Bill Hikes Pay for Handful of Aides
District staffers for Hawaii and Alaska Senators could potentially see more green in their paychecks, thanks to language included in the fiscal 2004 legislative branch spending bill.
The provision would amend the U.S. Code to allow Senators in “noncontiguous” states to “pay a high cost of living allowance” — up to 25 percent of an employee’s base salary — to staff living in the lawmakers’ states.
A Senate aide familiar with the legislation said the language was added to the bill “to bring the Senate staff up to pay parity with the executive and judicial employees who work in Hawaii and Alaska.”
Employees in executive branch agencies are eligible for a similar program, known as a “non-foreign area cost of living allowance,” which provides up to an additional 25 percent of base pay.
“Costs in Alaska are much higher because of the need to fly and ship goods into the state,” said Melanie Alvord, a spokeswoman for Senate Appropriations Chairman Ted Stevens (R-Alaska), who worked to secure the program. “This provision allows for Senate employees in Alaska and Hawaii to be treated equally to their counterparts in the executive and judicial branches.”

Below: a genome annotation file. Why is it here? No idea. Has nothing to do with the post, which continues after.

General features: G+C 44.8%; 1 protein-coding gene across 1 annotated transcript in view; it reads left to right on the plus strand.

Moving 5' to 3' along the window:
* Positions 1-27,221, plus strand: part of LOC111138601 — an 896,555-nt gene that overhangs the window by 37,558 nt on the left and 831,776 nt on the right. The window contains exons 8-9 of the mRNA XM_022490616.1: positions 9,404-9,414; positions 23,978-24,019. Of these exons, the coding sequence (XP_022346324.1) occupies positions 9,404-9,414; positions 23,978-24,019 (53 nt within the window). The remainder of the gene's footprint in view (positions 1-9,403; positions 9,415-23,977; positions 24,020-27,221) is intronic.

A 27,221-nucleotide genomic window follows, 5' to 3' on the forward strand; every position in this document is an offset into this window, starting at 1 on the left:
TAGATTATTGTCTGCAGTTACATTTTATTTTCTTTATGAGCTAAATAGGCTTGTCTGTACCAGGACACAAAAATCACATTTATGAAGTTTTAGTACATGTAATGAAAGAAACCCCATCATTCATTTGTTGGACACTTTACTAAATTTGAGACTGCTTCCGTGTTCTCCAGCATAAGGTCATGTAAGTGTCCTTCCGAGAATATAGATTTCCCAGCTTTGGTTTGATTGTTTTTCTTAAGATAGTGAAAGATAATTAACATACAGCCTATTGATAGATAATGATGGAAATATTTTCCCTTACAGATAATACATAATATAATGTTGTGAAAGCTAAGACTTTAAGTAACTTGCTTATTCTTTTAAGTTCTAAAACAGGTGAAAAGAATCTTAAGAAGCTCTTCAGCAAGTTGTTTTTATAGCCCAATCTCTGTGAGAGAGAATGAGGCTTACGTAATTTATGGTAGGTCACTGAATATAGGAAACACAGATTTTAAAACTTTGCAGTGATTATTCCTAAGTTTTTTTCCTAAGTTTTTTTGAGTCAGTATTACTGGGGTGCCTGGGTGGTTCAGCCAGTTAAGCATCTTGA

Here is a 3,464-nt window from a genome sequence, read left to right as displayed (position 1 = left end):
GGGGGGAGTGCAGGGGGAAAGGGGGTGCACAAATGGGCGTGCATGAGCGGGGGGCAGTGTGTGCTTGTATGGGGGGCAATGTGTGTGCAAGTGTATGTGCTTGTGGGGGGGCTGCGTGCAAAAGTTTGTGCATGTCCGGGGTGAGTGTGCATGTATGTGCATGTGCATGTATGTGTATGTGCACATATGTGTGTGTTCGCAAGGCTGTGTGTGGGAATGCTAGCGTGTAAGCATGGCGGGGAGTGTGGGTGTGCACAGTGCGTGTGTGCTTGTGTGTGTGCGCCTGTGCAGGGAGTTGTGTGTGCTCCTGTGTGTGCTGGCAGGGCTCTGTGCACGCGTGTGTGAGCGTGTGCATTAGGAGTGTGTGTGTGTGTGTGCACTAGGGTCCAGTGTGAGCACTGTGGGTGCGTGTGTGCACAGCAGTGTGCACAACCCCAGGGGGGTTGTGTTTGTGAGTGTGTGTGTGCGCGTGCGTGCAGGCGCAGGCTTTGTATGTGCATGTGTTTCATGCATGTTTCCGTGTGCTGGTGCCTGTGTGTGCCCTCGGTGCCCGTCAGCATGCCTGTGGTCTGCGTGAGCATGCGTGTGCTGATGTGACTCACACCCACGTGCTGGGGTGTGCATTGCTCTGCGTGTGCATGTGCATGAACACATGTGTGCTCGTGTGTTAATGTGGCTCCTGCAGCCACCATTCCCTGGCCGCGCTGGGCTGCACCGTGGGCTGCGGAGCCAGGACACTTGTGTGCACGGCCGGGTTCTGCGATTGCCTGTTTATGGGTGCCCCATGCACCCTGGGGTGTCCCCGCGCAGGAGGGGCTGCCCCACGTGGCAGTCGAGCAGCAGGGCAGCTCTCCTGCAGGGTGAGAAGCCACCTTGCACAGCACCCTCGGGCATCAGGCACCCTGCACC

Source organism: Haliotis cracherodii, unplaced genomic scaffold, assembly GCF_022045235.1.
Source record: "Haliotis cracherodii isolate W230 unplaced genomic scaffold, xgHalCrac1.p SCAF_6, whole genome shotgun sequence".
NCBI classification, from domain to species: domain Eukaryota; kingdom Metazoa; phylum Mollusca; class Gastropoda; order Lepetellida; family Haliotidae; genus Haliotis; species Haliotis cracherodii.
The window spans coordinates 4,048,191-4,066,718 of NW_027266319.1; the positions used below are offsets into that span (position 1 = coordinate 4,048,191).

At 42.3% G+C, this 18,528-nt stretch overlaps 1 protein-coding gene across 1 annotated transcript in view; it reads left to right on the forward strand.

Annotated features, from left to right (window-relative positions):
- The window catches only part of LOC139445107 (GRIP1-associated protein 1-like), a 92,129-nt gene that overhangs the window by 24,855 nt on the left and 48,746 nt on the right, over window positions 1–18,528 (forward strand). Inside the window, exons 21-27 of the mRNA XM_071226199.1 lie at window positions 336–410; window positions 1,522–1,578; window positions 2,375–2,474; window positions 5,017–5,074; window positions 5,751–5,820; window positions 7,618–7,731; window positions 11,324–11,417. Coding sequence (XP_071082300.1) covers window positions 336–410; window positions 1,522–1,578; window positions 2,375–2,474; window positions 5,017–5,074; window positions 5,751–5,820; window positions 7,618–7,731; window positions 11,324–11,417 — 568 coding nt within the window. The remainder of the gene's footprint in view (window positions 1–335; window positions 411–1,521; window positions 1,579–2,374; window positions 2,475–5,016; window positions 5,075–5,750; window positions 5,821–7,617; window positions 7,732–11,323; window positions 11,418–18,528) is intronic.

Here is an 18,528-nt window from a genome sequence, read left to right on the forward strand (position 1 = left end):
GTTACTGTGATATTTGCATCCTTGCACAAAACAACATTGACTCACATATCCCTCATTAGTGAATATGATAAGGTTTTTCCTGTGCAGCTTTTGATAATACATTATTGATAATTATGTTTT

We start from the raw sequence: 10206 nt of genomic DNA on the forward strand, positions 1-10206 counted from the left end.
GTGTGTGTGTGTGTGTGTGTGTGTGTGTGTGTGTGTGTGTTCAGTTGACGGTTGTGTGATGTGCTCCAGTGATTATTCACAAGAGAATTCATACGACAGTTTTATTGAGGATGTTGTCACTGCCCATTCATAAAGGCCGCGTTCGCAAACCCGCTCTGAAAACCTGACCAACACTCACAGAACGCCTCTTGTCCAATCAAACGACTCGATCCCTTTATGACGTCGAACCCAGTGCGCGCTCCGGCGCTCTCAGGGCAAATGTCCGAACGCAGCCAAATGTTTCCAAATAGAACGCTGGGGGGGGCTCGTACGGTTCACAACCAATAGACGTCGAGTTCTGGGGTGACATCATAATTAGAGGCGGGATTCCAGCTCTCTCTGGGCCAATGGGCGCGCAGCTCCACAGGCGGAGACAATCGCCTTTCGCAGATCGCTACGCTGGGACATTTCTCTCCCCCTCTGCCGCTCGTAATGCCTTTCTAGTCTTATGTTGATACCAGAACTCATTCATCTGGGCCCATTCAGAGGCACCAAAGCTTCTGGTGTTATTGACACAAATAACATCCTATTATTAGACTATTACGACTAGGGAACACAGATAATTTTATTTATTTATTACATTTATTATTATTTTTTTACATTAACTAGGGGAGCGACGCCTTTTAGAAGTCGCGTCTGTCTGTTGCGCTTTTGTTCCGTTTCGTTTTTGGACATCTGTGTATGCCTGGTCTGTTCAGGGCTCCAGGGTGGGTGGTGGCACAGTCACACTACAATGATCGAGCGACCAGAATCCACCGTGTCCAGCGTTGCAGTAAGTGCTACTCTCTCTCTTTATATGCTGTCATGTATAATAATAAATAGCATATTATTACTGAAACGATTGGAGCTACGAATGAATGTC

If Senators choose to implement the program, as many as 16 staffers in Alaska and 21 in Hawaii would be eligible.
The new rule also exempts the additional pay from the total amount each Senator is allowed to spend on staff salaries each year. However, the payment must still come from a Senator’s official personnel and office expense account.
In fiscal 2004, those figures, which include funds for mail distribution, total $2,389,170 for Alaska and $2,416,244 for Hawaii.
Of those amounts, Alaska may spend up to $1,685,301 on administrative and clerical staff and up to $450,477 on legislative staff. Hawaii is allowed $1,685,301 and $450,477, respectively.
The House did not provide for a similar program in its portion of the legislative branch appropriations bill, although the chamber could potentially attach a provision to any of the 10 appropriations bills which have not yet gone to conference.